Aside from graduating summa cum laude, Braham has decided to continue her educational career with a master’s degree in management and leadership she will start next year. For those still pursuing a degree, Braham believes, “The important thing is to never give up, take what life throws at you and do the best that you can and eventually that degree will be in hand and all the bumps along the way will have been worth it!”

Question: What’s something you learned while at ASU — in the classroom or otherwise — that surprised you or changed your perspective?

Answer: There have been so many things I’ve learned here! Realizing that everything must be evaluated in the context or culture it is found in, rather than our perspectives has changed a lot of my beliefs and judgements and made me a more understanding person. Learning about the facets of leadership has really changed how I operate at work and made me a better leader as well.

Q: Which professor taught you the most important lesson while at ASU?

A: Definitely Dr. Carlsen-Landy. I took a sociology course with her then ended up being her TA for two additional courses. I learned that attention to detail matters, academically and in real life. Her course was challenging but really made me sit down and focus on my coursework and what I was reading.

Q: What’s the best piece of advice you’d give to those still in school?

A: Remember your “why." It gets hard and stressful but remember WHY you are pursuing the degree you are pursuing and remind yourself that you’ll only get there if you put in the work.

Q: What are your plans after graduation?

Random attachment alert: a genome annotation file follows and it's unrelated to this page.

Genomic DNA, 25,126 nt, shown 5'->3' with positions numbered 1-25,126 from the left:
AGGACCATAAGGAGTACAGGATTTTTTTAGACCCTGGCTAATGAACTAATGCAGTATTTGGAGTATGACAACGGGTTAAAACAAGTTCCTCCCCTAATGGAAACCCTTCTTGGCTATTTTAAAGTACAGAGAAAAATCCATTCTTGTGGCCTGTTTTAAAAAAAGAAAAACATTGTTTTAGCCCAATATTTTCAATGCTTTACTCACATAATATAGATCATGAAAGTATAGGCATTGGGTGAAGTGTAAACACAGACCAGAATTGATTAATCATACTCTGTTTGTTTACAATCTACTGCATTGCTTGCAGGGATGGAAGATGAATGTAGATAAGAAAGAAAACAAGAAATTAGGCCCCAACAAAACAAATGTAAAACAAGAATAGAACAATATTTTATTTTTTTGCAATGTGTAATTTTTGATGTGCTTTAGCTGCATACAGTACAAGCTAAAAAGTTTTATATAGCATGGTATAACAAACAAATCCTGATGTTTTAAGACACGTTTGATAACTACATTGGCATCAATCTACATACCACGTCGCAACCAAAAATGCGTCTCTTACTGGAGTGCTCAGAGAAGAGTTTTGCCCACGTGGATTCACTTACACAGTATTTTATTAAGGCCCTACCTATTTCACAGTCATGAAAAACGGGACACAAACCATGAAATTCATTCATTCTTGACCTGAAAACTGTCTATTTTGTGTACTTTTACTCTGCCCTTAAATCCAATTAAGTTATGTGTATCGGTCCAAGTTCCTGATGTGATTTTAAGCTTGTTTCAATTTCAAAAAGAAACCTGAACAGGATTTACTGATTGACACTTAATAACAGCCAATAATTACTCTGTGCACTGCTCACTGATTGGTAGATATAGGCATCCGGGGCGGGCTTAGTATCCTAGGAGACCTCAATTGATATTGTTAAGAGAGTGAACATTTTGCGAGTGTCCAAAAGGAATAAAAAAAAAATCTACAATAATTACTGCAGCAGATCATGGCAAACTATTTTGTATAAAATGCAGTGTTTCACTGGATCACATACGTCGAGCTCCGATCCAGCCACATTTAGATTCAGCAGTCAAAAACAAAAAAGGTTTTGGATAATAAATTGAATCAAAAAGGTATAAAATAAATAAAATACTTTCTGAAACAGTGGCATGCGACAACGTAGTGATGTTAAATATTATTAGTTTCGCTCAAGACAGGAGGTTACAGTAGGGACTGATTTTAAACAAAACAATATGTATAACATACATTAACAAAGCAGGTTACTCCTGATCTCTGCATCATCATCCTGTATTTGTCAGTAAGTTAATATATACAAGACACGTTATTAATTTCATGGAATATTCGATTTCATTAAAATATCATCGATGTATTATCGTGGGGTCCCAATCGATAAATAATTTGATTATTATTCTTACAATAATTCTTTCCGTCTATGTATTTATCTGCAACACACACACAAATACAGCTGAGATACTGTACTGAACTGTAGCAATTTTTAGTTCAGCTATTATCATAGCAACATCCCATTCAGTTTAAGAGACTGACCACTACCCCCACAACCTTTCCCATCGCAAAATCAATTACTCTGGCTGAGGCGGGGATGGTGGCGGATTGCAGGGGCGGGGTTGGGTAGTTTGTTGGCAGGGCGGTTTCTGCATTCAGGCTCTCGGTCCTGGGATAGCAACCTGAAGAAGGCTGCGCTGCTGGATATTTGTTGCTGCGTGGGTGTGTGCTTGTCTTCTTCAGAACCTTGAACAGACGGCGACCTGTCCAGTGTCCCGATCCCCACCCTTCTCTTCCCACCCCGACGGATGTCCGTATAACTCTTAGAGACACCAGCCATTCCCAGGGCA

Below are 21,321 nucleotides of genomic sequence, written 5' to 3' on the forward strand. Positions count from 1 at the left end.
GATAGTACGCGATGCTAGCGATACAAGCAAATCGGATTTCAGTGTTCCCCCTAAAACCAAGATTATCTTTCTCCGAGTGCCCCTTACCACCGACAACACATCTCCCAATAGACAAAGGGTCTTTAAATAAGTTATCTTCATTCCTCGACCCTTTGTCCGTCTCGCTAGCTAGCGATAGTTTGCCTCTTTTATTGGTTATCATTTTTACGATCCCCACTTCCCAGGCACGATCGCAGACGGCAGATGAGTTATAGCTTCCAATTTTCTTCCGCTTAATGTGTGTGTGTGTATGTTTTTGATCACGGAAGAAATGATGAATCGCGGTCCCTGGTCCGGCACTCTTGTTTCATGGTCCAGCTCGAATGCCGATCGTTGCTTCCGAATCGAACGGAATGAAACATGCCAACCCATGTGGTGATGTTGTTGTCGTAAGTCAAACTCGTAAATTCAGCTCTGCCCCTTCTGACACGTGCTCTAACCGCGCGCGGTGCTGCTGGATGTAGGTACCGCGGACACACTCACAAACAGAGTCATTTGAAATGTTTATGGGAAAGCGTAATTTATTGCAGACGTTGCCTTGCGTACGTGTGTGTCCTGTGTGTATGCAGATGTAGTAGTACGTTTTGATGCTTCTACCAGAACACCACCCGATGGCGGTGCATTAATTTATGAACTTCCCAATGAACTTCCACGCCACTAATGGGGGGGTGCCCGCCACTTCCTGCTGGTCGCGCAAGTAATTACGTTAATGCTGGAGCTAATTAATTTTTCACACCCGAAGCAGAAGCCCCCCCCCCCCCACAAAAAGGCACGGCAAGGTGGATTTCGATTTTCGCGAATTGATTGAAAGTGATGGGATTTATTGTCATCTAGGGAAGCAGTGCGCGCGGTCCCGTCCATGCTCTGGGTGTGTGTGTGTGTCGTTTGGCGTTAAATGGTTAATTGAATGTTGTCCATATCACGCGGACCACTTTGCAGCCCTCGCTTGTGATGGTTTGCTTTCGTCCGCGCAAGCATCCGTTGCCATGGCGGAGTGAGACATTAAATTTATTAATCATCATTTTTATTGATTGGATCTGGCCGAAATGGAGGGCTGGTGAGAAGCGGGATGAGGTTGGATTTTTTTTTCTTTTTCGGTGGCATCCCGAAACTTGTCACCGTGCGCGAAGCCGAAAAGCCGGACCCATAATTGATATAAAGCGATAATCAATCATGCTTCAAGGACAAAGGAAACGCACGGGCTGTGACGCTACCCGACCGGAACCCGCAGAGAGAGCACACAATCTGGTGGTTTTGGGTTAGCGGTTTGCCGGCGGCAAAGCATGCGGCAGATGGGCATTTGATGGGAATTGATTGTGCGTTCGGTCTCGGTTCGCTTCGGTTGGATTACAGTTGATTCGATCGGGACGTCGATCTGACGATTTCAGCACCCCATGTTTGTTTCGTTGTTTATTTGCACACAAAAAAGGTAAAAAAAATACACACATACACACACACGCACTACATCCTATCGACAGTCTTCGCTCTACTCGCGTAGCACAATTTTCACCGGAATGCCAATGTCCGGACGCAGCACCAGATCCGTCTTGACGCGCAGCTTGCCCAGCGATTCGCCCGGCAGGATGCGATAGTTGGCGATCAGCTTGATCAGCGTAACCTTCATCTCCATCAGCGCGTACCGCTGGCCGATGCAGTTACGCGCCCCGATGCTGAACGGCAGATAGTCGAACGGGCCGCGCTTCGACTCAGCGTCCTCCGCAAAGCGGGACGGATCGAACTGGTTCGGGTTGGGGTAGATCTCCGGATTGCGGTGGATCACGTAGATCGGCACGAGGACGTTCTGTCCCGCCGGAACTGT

A: I have already been accepted to a master’s program for management and leadership that I will begin next year. After graduation, I will be packing up the house and waiting for my husband to return from South Korea so we can move across the country to our new base in South Carolina.

Q: If someone gave you $40 million to solve one problem on our planet, what would you tackle?

A: That’s a tough one! Although I don’t think $40 million would be enough to solve a problem, I think it would help fund some of the change that needs to happen with racial inequality. The money could be used in a number of ways, however I think targeting a few major cities and restructuring the law enforcement system would help spur change across the county. Bringing in a force of not just police officers, but mental health professionals, social workers, health care workers, etc. to respond to calls with the appropriate agency. Taking this big step would show that this country is taking steps towards changing for the better, and taking the problems of racial inequality and injustice seriously.

Written by Tuesday Mahrle, earned media specialist for EdPlus at Arizona State University